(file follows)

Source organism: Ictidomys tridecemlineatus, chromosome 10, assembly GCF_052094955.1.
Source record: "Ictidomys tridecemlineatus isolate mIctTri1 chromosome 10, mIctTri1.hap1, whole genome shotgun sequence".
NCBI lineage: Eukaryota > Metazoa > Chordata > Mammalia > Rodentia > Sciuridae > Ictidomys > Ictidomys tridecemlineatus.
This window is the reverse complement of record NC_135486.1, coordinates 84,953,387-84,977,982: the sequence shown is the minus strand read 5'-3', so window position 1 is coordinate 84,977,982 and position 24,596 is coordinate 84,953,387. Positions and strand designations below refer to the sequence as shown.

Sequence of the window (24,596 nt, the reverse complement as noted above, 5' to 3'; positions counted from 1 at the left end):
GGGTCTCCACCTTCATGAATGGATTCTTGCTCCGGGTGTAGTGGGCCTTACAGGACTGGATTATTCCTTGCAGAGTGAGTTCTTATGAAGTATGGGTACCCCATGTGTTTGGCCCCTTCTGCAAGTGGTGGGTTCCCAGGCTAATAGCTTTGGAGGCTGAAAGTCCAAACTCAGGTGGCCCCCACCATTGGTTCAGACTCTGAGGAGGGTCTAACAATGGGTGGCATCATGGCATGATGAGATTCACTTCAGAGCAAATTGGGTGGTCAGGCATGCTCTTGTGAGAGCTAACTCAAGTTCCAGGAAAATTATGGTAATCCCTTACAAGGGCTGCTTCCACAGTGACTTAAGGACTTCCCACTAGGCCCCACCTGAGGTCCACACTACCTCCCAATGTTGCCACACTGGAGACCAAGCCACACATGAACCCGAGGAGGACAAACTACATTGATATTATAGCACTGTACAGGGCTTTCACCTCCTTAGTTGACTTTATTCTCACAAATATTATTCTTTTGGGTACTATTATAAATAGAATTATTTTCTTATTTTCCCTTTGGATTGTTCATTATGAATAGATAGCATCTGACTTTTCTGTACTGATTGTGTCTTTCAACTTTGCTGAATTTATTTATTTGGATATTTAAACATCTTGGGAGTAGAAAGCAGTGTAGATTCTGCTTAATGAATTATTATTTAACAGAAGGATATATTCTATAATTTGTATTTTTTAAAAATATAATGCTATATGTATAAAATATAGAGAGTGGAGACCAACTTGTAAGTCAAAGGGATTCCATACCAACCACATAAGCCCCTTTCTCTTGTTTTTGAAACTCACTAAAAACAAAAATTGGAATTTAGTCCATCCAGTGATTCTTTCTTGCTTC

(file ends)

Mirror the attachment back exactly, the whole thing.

Source organism: Ictidomys tridecemlineatus, chromosome 10, assembly GCF_052094955.1.
Source record: "Ictidomys tridecemlineatus isolate mIctTri1 chromosome 10, mIctTri1.hap1, whole genome shotgun sequence".
NCBI lineage: Eukaryota > Metazoa > Chordata > Mammalia > Rodentia > Sciuridae > Ictidomys > Ictidomys tridecemlineatus.
This window is the reverse complement of record NC_135486.1, coordinates 84,953,387-84,977,982: the sequence shown is the minus strand read 5'-3', so window position 1 is coordinate 84,977,982 and position 24,596 is coordinate 84,953,387. Positions and strand designations below refer to the sequence as shown.

Sequence of the window (24,596 nt, the reverse complement as noted above, 5' to 3'; positions counted from 1 at the left end):
GGGTCTCCACCTTCATGAATGGATTCTTGCTCCGGGTGTAGTGGGCCTTACAGGACTGGATTATTCCTTGCAGAGTGAGTTCTTATGAAGTATGGGTACCCCATGTGTTTGGCCCCTTCTGCAAGTGGTGGGTTCCCAGGCTAATAGCTTTGGAGGCTGAAAGTCCAAACTCAGGTGGCCCCCACCATTGGTTCAGACTCTGAGGAGGGTCTAACAATGGGTGGCATCATGGCATGATGAGATTCACTTCAGAGCAAATTGGGTGGTCAGGCATGCTCTTGTGAGAGCTAACTCAAGTTCCAGGAAAATTATGGTAATCCCTTACAAGGGCTGCTTCCACAGTGACTTAAGGACTTCCCACTAGGCCCCACCTGAGGTCCACACTACCTCCCAATGTTGCCACACTGGAGACCAAGCCACACATGAACCCGAGGAGGACAAACTACATTGATATTATAGCACTGTACAGGGCTTTCACCTCCTTAGTTGACTTTATTCTCACAAATATTATTCTTTTGGGTACTATTATAAATAGAATTATTTTCTTATTTTCCCTTTGGATTGTTCATTATGAATAGATAGCATCTGACTTTTCTGTACTGATTGTGTCTTTCAACTTTGCTGAATTTATTTATTTGGATATTTAAACATCTTGGGAGTAGAAAGCAGTGTAGATTCTGCTTAATGAATTATTATTTAACAGAAGGATATATTCTATAATTTGTATTTTTTAAAAATATAATGCTATATGTATAAAATATAGAGAGTGGAGACCAACTTGTAAGTCAAAGGGATTCCATACCAACCACATAAGCCCCTTTCTCTTGTTTTTGAAACTCACTAAAAACAAAAATTGGAATTTAGTCCATCCAGTGATTCTTTCTTGCTTC